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Current plans for Brent Spence companion bridge won’t require tolls


Ohio and Kentucky are working together to apply for grants that would fund a no-tolls bridge to help ease the strain on the aging, yet crucial, Brent Spence Bridge. 

Ohio Gov. Mike DeWine and Kentucky Gov. Andy Beshear announced their plans to apply for two federal grants totaling up to $2 billion on Monday, February 28th. If awarded the grants, the funds would be used to build a new bridge allowing traffic from Interstate 71 and 75 to cross the Ohio River without tolls. The grants would also fund repairs and improvement to the current Brent Spence Bridge, reported The Enquirer.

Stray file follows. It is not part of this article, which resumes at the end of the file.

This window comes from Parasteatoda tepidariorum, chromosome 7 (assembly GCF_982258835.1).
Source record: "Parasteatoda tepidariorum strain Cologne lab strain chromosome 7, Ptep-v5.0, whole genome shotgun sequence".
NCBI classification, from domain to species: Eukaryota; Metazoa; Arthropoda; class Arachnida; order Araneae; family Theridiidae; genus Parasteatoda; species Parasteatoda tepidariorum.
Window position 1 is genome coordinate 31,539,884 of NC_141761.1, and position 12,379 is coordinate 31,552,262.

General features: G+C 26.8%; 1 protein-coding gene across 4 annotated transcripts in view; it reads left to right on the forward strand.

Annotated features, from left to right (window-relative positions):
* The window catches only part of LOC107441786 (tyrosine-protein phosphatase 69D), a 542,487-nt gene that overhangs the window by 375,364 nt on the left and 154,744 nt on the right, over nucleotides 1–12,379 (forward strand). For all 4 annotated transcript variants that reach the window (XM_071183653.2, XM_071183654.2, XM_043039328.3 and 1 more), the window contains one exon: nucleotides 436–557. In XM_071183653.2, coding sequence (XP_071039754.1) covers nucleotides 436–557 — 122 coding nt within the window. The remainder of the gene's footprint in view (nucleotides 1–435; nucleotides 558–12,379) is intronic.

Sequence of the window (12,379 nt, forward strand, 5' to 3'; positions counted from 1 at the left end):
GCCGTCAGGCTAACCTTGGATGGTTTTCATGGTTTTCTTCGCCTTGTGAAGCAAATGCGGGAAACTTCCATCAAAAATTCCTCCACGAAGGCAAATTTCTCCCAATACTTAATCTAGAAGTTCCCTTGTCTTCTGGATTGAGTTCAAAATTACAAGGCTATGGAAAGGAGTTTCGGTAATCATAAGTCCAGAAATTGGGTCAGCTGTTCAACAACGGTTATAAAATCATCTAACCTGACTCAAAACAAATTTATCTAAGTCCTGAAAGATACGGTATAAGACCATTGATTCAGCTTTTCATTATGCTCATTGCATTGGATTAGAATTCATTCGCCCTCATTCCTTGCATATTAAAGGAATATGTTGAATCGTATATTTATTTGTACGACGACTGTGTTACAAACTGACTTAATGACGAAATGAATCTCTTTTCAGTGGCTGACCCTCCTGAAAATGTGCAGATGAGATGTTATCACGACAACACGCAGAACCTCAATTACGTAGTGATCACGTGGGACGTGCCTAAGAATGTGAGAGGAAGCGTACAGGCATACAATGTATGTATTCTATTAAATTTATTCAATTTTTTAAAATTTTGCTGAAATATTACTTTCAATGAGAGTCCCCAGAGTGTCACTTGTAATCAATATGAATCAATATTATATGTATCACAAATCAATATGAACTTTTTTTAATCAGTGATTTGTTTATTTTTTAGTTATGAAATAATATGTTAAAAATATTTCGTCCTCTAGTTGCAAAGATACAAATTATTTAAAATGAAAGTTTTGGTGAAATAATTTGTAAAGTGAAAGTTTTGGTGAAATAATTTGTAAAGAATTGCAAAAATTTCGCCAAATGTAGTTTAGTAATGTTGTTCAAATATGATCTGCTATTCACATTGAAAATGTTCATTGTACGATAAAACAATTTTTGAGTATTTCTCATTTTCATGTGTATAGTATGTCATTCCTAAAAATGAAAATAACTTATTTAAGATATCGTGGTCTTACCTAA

These improvement plans come just a few years after the fiery 2020 semi truck hazmat crash that shut down the bridge for weeks, wreaking havoc on the important transportation corridor and proving the need for an updated route. Additionally, the Brent Spence Bridge, built in 1963, was built to handle 80,000 vehicles a day, but now is used by twice that number, and was even declared ‘functionally obsolete’ by the Federal Highway Administration back in the 90s because of its overused narrow lanes and lack of emergency shoulder. 

“We believe that there is no bridge in this country that is as necessary and in need of a change,” DeWine said.

The Biden Administration’s recent infrastructure allocates $39 billion specifically for bridges, along with several other grant opportunities that the bridge project would qualify for. Both states will apply for the grants as a team once the USDOT announces the procedure for the application process. The application is expected to be submitted in the next few months and a final decision on finding could be reached by the fall of 2023. 


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